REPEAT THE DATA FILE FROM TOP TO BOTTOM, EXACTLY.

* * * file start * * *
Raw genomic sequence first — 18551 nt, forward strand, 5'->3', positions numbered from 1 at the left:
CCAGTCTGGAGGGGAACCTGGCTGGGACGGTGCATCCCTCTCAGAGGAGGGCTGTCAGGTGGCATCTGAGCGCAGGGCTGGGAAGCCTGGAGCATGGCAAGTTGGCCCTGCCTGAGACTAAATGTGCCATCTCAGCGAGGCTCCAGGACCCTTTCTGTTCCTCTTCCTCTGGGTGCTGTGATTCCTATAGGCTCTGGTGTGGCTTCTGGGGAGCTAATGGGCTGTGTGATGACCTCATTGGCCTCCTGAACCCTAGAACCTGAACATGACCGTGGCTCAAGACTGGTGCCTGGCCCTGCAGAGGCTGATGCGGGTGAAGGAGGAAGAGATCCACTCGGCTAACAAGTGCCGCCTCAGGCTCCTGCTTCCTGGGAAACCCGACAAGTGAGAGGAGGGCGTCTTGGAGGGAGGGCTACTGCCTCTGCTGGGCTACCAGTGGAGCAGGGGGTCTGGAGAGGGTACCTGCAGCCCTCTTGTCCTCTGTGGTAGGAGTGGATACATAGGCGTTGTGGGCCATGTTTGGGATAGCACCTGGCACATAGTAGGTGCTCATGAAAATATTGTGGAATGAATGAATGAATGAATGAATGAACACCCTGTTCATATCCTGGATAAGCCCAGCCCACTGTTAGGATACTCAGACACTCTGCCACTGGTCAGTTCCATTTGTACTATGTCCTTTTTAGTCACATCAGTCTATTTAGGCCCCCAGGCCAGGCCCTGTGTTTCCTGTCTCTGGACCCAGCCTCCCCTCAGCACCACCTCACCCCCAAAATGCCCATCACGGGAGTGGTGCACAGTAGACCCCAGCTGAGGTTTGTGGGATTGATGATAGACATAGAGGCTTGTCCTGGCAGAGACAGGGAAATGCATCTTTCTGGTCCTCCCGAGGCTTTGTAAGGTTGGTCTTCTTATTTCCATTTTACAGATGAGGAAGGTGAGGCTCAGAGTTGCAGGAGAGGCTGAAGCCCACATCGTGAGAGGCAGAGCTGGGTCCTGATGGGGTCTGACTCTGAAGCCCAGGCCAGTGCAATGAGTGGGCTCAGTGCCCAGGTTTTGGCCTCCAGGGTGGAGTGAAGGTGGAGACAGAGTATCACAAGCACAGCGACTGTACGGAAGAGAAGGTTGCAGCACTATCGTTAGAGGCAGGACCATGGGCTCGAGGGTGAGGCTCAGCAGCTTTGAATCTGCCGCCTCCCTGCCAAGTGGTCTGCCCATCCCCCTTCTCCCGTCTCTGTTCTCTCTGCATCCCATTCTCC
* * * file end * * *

Raw genomic sequence first — 18551 nt, forward strand, 5'->3', positions numbered from 1 at the left:
CCAGTCTGGAGGGGAACCTGGCTGGGACGGTGCATCCCTCTCAGAGGAGGGCTGTCAGGTGGCATCTGAGCGCAGGGCTGGGAAGCCTGGAGCATGGCAAGTTGGCCCTGCCTGAGACTAAATGTGCCATCTCAGCGAGGCTCCAGGACCCTTTCTGTTCCTCTTCCTCTGGGTGCTGTGATTCCTATAGGCTCTGGTGTGGCTTCTGGGGAGCTAATGGGCTGTGTGATGACCTCATTGGCCTCCTGAACCCTAGAACCTGAACATGACCGTGGCTCAAGACTGGTGCCTGGCCCTGCAGAGGCTGATGCGGGTGAAGGAGGAAGAGATCCACTCGGCTAACAAGTGCCGCCTCAGGCTCCTGCTTCCTGGGAAACCCGACAAGTGAGAGGAGGGCGTCTTGGAGGGAGGGCTACTGCCTCTGCTGGGCTACCAGTGGAGCAGGGGGTCTGGAGAGGGTACCTGCAGCCCTCTTGTCCTCTGTGGTAGGAGTGGATACATAGGCGTTGTGGGCCATGTTTGGGATAGCACCTGGCACATAGTAGGTGCTCATGAAAATATTGTGGAATGAATGAATGAATGAATGAATGAACACCCTGTTCATATCCTGGATAAGCCCAGCCCACTGTTAGGATACTCAGACACTCTGCCACTGGTCAGTTCCATTTGTACTATGTCCTTTTTAGTCACATCAGTCTATTTAGGCCCCCAGGCCAGGCCCTGTGTTTCCTGTCTCTGGACCCAGCCTCCCCTCAGCACCACCTCACCCCCAAAATGCCCATCACGGGAGTGGTGCACAGTAGACCCCAGCTGAGGTTTGTGGGATTGATGATAGACATAGAGGCTTGTCCTGGCAGAGACAGGGAAATGCATCTTTCTGGTCCTCCCGAGGCTTTGTAAGGTTGGTCTTCTTATTTCCATTTTACAGATGAGGAAGGTGAGGCTCAGAGTTGCAGGAGAGGCTGAAGCCCACATCGTGAGAGGCAGAGCTGGGTCCTGATGGGGTCTGACTCTGAAGCCCAGGCCAGTGCAATGAGTGGGCTCAGTGCCCAGGTTTTGGCCTCCAGGGTGGAGTGAAGGTGGAGACAGAGTATCACAAGCACAGCGACTGTACGGAAGAGAAGGTTGCAGCACTATCGTTAGAGGCAGGACCATGGGCTCGAGGGTGAGGCTCAGCAGCTTTGAATCTGCCGCCTCCCTGCCAAGTGGTCTGCCCATCCCCCTTCTCCCGTCTCTGTTCTCTCTGCATCCCATTCTCC